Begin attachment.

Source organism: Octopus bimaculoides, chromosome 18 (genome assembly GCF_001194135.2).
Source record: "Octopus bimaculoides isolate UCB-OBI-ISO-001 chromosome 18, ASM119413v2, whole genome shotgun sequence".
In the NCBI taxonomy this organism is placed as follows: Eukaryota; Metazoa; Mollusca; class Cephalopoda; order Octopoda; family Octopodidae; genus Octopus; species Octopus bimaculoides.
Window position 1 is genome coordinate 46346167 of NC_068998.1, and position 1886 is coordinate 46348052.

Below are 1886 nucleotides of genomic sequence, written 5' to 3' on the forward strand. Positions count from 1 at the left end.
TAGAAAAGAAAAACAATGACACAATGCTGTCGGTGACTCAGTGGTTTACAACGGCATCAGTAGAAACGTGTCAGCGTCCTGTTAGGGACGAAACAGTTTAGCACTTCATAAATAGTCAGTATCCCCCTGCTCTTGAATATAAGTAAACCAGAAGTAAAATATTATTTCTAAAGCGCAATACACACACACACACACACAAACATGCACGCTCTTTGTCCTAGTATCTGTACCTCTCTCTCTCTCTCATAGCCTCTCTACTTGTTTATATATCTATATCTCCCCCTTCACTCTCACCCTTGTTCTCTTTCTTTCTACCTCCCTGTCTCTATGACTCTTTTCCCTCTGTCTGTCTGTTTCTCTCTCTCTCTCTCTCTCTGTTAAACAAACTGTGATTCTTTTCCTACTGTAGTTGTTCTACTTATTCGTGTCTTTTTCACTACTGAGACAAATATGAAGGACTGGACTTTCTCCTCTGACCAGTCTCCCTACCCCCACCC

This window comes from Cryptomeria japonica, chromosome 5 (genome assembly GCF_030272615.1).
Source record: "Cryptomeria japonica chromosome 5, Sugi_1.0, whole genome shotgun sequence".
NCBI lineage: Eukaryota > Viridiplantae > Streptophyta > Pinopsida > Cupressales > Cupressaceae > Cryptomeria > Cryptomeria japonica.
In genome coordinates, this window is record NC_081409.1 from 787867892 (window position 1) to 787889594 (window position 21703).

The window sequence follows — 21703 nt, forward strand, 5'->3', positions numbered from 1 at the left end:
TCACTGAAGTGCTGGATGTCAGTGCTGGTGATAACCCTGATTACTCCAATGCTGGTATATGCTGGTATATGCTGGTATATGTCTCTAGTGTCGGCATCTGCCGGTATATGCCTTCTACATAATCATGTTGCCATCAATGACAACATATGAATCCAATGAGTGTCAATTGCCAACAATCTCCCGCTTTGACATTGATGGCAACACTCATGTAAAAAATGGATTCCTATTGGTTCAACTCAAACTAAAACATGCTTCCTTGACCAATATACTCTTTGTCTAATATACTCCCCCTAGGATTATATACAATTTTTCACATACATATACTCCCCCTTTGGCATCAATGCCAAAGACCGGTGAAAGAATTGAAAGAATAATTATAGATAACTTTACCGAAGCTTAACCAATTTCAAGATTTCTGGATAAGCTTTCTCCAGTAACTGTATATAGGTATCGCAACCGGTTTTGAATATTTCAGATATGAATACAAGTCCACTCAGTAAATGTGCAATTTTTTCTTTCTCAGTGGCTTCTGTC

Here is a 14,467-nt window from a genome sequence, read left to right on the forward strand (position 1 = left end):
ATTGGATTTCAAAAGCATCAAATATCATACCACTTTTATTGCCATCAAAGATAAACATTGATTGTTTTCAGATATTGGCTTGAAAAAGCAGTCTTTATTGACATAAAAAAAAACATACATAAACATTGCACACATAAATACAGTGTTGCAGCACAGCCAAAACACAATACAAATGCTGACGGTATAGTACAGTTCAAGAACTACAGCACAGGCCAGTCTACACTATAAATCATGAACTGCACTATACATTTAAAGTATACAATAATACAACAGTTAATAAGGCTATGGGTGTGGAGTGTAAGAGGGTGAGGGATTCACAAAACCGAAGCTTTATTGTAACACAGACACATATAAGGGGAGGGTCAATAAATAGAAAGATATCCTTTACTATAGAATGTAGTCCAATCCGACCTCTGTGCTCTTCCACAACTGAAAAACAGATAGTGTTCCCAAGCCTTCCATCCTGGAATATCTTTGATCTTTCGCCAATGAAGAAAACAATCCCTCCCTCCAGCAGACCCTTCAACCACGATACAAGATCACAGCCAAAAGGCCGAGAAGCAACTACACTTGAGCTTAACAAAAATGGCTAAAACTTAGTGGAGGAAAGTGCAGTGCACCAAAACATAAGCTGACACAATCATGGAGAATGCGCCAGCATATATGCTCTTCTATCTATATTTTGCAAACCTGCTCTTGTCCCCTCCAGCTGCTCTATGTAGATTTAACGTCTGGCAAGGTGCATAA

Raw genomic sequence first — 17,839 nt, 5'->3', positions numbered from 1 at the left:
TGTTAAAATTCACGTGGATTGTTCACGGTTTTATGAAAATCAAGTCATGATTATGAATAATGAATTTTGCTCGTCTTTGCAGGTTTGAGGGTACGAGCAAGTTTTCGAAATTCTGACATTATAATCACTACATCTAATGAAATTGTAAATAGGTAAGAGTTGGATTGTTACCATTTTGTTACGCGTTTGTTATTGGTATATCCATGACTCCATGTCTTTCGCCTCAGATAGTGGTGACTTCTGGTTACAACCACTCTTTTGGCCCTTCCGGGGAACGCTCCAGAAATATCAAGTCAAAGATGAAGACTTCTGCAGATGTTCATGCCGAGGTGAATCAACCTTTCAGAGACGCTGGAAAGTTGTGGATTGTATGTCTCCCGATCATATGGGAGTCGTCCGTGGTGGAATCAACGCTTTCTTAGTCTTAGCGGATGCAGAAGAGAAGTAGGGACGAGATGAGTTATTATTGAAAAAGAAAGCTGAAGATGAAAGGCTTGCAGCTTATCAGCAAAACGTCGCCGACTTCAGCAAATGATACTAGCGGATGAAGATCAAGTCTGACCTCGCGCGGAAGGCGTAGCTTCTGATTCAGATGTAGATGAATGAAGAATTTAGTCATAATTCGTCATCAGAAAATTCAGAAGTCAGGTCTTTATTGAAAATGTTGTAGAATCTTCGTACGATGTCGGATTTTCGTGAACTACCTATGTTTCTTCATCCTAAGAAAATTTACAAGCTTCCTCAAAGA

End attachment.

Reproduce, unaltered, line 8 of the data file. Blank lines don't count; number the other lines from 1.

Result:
Source record: "Cryptomeria japonica chromosome 5, Sugi_1.0, whole genome shotgun sequence".